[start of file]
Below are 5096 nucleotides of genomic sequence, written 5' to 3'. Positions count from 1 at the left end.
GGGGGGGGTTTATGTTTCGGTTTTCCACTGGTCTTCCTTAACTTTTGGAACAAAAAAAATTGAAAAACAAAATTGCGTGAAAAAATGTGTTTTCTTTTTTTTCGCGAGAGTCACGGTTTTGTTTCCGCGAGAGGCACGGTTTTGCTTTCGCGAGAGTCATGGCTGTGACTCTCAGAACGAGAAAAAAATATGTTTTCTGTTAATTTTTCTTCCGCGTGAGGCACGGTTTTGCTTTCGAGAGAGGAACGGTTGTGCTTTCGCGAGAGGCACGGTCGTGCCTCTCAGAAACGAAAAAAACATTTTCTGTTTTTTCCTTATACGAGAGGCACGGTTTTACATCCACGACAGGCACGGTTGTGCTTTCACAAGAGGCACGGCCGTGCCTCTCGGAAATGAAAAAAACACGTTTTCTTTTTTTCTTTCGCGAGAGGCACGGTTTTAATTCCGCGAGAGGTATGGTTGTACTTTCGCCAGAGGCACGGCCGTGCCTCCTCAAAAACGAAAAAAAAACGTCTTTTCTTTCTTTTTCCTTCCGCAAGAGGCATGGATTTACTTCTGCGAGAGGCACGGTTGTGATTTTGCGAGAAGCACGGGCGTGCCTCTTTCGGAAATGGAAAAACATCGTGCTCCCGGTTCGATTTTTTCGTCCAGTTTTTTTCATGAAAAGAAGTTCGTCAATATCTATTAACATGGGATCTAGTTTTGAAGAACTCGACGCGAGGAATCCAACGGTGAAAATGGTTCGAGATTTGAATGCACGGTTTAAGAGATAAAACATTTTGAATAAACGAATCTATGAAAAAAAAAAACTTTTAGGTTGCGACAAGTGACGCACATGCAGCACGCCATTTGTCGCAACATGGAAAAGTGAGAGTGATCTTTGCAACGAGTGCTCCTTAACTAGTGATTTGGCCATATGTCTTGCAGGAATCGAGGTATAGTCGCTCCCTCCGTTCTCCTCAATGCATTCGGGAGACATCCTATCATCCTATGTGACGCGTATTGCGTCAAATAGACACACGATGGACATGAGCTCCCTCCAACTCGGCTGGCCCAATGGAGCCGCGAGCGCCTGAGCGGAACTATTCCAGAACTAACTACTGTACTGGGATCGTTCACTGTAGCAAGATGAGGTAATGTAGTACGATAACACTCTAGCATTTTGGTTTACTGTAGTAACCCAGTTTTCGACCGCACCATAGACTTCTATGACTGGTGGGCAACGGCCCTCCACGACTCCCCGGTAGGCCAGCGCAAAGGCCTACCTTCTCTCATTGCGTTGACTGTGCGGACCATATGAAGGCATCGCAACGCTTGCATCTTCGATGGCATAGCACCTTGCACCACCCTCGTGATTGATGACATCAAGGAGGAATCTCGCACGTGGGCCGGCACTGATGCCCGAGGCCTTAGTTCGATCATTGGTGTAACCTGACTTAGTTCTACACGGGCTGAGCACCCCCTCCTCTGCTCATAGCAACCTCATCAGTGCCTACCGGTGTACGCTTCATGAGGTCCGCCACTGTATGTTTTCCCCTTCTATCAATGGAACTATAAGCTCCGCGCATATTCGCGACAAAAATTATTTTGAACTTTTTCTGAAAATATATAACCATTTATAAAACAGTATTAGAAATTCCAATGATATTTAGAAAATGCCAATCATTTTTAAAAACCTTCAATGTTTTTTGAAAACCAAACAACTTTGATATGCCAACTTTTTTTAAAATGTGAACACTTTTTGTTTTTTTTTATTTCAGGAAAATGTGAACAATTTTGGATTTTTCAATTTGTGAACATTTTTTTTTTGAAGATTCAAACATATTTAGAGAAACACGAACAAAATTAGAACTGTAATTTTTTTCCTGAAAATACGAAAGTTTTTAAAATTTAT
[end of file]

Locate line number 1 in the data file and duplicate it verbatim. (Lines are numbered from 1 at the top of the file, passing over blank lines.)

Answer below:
Below are 5096 nucleotides of genomic sequence, written 5' to 3'. Positions count from 1 at the left end.